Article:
A Different Kind of Creativity

Posted by on May 19, 2014

I have three siblings, and we’re all about as different as four good people can be.

I’m the super artsy peacemaker who cries in Disney movies.

My sister is our red-headed spitfire who loves heavy metal and fears nothing.

My youngest brother is the only sibling with any athleticism whatsoever and he would live outside in a tent if he could.

Then there’s my oldest brother who is my polar opposite: He’s as numbers-oriented as I am artistic and as headstrong as I am sensitive. He wants to be an astrophysicist while I took an alternate class for my math credit in college because I flunked math 1010. He has to have company, I need my alone time. I have to create to survive and he wouldn’t touch a paintbrush with a 20 foot pole. He couldn’t care less about approval from others and I’m the recovering Queen of People Pleasers.

I firmly believe that everyone has a creative spark, some art form inside them that just has to get out, that creativity is integral to the well-being of every human in some way, but this brother of mine, whom I supposedly share DNA with, has never shown the least bit of interest in any form of creative activity.

How is this possible? Doesn’t everyone want to be creative in some way? Did I hog all the creative genes and leave my poor little brother with nothing but the  number-loving genes I probably rejected? Is my deeply-rooted believe in everyone’s creative potential flawed?!

Enter: MOM.

Nobody knows us all better than Mom.

I brought this up to her, how weird it is to me that someone could have zero interest in creative pursuits of any kind and she said “But he is creative. His math and science is creative for him.”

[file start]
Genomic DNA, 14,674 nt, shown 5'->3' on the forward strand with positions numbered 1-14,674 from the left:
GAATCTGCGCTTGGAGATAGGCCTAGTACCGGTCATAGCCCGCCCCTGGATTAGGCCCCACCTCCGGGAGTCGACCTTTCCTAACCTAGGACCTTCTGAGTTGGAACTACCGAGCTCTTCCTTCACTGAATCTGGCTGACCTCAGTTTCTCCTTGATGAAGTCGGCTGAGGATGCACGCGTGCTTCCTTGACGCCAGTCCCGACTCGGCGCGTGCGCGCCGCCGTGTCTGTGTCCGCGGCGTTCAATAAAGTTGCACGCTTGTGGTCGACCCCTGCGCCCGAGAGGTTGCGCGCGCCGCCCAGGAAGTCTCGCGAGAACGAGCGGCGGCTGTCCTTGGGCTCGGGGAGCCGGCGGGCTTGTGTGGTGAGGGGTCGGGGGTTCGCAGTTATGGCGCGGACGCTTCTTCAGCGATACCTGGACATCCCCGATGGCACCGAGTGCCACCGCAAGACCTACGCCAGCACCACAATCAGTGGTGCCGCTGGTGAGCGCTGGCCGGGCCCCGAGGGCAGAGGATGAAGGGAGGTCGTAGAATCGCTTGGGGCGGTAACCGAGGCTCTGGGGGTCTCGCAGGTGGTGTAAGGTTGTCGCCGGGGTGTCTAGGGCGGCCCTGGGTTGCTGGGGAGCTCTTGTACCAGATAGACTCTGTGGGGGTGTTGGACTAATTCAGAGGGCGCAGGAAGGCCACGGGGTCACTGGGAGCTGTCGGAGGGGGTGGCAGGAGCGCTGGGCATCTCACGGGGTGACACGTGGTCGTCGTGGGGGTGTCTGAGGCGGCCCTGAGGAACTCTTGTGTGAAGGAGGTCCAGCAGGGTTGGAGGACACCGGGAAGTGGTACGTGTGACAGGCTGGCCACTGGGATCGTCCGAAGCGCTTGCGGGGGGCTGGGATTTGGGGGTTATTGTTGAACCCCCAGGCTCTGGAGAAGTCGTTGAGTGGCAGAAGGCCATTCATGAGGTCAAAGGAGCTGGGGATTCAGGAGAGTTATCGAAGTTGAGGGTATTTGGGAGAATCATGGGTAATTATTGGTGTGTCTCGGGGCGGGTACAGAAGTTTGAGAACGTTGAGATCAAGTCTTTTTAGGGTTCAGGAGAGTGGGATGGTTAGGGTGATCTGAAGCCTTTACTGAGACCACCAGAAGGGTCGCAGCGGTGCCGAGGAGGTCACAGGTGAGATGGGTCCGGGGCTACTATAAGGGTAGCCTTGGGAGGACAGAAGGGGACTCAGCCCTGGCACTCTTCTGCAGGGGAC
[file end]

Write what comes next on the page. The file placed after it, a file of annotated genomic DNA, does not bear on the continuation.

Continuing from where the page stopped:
In my mind, math and creativity couldn’t be farther apart. “But how? In math, there’s no room for flexibility. You just have to follow the rules to get one answer.”

“The application is creative though, the way he tries to figure out the universe and things with numbers. He can use numbers in creative ways.”

Something clicked in my brain and suddenly I got it. That’s how scientists and mathematicians with nary a drop of artistic interest get their creative fix! They come up with ideas and test them with numbers.

Isn’t any creative venture like that? You come up with an idea and you play with it. You see what works, what doesn’t, and you adjust. Eventually, you come to a resolution of some sort, a satisfied ideas or question, or a physical object, a performance, a story. It totally makes sense! 

I still stand by my belief that everyone needs creativity in some form, but I’m expanding my idea of what creativity actually is and how it works. It truly is a trait within each of us if we’re willing to find it and see how it plays out in our lives.

There’s not wrong way to be creative.

Your way is the right way!

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  1. Leave a Reply

    May 28, 2014

    You’re so awesome, McKella! I guess I never thought of math and science as creative work, what a great observation! You’re definitely creative and I love your writings!

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